Fox-backed consistent catcher, Stu Morgan, returns to our website with an interesting 3rd instalment of his Blog series...

My last blog ended on a high as I had managed to break my personal best bream not only once but twice on a 24 hour session with a couple of friends. It was a full six weeks before I managed to get out again as the bait making world was in full swing and my other job in the aquatics industry was also extremely busy with importing koi carp in from Japan. My next outing was a bit spur of the moment really as I had planned to be rolling bait orders all day until my Son wasn’t well enough to go to school so we decided to work for a couple of hours before utilising the fresh air around a couple of lakes. We obviously decided that it would be stupid to not take a rod with us and soon enough we were on our way. With the spring temperatures on the increase and my absolute love of catching carp from the surface, it was the stalking kit that found its way into the car and it wasn’t to long before we at the first lake that I felt would be worth a look round. It didn’t take too long to find signs of carp in the upper layers but the breeze on this medium sized pit would have made the fishing a little tricky so we jumped back into the car and drove a short distance to a more intimate little lake.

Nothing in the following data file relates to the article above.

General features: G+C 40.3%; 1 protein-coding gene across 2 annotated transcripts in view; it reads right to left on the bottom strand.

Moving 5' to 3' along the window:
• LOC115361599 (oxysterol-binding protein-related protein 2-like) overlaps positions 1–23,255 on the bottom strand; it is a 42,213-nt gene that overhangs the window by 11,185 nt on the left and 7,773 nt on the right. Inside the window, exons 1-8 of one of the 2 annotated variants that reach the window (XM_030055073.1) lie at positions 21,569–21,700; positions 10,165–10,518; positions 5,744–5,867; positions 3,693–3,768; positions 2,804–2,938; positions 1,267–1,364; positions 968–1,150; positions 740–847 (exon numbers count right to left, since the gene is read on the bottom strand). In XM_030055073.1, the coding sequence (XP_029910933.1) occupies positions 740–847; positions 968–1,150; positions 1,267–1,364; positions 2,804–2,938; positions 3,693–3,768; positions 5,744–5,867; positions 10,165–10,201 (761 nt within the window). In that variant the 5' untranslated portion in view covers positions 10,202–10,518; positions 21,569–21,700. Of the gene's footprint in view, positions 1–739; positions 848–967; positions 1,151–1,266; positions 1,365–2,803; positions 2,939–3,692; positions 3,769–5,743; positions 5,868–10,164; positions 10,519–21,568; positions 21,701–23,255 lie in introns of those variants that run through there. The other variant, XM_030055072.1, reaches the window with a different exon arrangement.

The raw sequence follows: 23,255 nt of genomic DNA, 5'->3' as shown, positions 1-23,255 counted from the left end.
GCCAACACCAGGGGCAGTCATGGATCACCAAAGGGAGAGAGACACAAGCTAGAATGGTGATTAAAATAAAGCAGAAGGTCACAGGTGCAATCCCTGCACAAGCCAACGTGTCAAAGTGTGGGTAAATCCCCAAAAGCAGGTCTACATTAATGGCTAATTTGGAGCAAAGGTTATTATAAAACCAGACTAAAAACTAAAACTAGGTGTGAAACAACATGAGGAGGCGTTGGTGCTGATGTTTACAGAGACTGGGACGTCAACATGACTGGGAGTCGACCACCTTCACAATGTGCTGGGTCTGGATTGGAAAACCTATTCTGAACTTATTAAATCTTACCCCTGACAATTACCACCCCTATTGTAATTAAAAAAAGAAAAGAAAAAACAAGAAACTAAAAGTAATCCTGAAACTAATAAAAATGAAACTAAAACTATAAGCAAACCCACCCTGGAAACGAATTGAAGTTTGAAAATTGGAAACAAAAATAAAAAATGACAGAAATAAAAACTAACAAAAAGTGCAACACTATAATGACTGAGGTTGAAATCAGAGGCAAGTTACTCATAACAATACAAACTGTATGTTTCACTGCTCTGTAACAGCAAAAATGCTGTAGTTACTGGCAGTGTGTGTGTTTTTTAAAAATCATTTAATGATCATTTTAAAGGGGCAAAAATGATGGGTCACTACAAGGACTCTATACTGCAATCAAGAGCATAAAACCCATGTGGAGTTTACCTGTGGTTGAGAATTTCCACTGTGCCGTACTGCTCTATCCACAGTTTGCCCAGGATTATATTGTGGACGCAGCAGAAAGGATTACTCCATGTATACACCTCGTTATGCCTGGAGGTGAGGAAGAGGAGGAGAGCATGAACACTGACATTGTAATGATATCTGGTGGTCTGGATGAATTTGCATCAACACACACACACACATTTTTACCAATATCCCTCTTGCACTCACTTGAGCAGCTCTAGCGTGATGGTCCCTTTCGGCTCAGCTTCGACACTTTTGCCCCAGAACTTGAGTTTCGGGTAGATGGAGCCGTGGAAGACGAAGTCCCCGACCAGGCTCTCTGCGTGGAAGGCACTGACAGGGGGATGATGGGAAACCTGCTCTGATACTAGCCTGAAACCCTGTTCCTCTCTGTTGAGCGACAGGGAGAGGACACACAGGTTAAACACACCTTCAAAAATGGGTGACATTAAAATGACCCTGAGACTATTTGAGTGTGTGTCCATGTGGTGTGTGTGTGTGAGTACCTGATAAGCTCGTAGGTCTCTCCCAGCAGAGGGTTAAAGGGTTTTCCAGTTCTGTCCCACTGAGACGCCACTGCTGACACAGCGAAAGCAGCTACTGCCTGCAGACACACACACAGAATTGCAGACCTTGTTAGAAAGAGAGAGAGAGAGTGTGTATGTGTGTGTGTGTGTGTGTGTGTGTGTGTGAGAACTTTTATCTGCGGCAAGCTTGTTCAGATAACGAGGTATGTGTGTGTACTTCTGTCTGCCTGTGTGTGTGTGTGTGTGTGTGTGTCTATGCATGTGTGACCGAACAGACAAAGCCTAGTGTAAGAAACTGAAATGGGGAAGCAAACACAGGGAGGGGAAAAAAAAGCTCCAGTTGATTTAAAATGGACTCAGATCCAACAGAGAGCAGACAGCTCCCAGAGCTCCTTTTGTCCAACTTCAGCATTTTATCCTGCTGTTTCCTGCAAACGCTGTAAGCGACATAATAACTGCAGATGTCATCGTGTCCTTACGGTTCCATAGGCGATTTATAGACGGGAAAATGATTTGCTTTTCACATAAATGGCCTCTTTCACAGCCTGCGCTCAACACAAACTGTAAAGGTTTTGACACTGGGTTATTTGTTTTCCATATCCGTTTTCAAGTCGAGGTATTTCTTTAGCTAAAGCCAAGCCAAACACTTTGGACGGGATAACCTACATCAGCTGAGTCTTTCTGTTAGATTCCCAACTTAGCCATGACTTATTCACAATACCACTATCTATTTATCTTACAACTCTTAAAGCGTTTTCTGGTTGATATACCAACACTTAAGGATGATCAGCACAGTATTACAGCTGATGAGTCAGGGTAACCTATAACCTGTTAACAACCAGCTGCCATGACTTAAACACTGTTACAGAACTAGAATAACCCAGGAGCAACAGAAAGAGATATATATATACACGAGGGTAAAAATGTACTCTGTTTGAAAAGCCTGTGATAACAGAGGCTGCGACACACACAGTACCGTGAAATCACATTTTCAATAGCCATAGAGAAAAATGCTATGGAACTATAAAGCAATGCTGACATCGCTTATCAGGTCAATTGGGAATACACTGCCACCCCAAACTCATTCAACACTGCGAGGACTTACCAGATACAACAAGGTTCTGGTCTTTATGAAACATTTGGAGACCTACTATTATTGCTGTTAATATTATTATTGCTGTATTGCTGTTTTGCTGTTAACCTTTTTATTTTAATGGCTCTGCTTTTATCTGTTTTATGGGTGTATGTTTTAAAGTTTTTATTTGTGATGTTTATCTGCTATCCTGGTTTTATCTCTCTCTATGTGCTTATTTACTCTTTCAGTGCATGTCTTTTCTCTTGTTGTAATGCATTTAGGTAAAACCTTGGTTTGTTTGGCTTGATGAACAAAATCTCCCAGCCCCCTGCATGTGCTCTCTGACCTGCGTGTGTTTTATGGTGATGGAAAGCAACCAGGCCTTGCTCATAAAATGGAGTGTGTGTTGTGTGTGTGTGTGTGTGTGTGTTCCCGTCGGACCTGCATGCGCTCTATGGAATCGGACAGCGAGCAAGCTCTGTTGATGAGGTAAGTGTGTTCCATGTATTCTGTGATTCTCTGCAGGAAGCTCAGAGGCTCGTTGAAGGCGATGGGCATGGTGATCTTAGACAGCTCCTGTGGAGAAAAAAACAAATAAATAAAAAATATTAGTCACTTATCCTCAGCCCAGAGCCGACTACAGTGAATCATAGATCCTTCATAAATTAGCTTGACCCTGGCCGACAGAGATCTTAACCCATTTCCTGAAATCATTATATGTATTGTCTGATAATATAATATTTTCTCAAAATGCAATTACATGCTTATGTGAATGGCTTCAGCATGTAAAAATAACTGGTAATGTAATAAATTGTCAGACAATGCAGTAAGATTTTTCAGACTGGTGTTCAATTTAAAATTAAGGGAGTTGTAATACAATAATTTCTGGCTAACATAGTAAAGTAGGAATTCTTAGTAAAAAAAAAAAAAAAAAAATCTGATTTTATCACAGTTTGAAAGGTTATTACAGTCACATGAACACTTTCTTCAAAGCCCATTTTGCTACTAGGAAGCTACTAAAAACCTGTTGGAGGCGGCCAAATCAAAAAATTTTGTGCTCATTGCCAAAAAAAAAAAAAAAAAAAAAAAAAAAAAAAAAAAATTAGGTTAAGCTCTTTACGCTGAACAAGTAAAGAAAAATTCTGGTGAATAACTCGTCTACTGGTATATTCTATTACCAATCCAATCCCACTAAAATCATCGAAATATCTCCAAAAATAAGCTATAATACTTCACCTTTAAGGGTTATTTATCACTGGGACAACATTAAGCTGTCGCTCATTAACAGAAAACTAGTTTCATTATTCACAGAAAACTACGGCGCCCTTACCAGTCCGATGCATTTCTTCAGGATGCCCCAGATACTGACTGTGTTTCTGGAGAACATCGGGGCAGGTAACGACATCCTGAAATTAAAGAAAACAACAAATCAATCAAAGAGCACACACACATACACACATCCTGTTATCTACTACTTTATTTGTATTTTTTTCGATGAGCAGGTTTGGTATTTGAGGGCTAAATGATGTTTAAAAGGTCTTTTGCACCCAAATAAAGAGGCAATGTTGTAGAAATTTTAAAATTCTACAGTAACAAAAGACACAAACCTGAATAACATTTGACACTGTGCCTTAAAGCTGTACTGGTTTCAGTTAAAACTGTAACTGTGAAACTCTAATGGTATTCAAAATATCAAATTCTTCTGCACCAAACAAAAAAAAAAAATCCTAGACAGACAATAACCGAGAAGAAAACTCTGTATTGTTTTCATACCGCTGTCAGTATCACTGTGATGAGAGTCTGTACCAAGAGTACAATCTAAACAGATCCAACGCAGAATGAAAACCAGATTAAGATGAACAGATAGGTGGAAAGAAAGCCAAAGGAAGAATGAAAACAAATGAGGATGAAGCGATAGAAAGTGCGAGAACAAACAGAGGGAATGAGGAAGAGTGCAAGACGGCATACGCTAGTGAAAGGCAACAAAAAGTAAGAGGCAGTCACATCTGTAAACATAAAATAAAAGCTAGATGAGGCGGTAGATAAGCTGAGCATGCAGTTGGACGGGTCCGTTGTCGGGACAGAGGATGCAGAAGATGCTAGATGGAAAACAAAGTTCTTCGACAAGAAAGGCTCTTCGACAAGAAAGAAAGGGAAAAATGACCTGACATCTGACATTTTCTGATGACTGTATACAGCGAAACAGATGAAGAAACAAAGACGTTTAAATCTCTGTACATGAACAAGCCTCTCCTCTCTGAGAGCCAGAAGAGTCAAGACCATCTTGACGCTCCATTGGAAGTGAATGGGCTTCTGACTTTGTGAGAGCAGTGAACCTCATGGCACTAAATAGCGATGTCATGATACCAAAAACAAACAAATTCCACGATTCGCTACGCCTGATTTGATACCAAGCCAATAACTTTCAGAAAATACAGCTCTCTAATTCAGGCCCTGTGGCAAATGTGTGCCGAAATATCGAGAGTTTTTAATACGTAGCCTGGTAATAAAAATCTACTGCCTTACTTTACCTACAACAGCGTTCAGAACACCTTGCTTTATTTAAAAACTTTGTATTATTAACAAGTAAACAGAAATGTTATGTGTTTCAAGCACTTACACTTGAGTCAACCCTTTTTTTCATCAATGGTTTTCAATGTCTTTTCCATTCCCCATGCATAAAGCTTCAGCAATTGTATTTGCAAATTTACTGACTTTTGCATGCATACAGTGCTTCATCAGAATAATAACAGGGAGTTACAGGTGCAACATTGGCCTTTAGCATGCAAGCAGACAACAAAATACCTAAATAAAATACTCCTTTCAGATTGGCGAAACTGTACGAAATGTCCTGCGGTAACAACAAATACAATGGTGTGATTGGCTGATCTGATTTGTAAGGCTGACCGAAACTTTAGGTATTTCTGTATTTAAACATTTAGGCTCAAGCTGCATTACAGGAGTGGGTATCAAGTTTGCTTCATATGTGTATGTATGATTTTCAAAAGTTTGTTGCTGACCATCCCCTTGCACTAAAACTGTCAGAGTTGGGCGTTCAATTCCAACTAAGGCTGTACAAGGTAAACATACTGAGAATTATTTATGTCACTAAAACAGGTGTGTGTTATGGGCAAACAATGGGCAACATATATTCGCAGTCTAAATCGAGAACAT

My boy (Ryan) and me both put on a pair of Vario sunglasses and grabbed the kit from the car before setting off to find some fish, which took all of twenty yards as a group were clearly visible in the first swim. I quickly set about mounting my softened dog mixers onto a size 8 Edges Zig and Floater Hook whilst explaining everything to Ryan and then carefully flicking the free lined bait past the group of fish before slowly tweaking it back. I managed to successfully single out the best fish from the group and after a great fight where the fish tested the 12ft stalker rod , EOS 7000 reel and 12lb Surface line to the limit, a lovely old mirror of 19lb 2oz was in the net. It was a great pleasure to have seen that old fish on the bank and even though the lake doesn’t hold any monsters by today’s standards, to have shared the capture with my boy made it extra special. Unfortunately though I left my tripod at home so it was the old ‘balance the camera on a bucket’ trick so the pictures are not the best but never mind as the memory is there. We walked round the lake for a while more but the tricky old fish would not offer up another opportunity so to beat the traffic we decided to head off home.The next week I cleared 24 hours from my schedule for another trip to my syndicate that I have spent most of my time on this year. I had decided on a swim but with the fish already present in the shallow water and with the need to lead around a far bit to find some clear spots, I made the last minute decision to move into a swim opposite that I knew quite well. Since my last trip, the lake had some new rules so because of this I needed to redo all my rods with edges loaded tungsten tubing. That didn’t take too long and soon had the rods all sorted and baited ready for the night ahead. Just before first light my left hand rod screamed off and almost instantly the fish had weeded me up solid so after the usual steady pressure, I slackened off and put the rod back on the rest. After a couple of minutes, the NTXr alarm signalled a slight movement so I picked the rod back up and applied some steady pressure again which did the trick as it was soon moving again. With a big ball of silk weed over the fishes head, the rest of the fight was pretty uneventful and was soon over. At 22lb 12oz, the mirror was soon being held up in the early light for its photo to be taken before being released to make someone else’s day.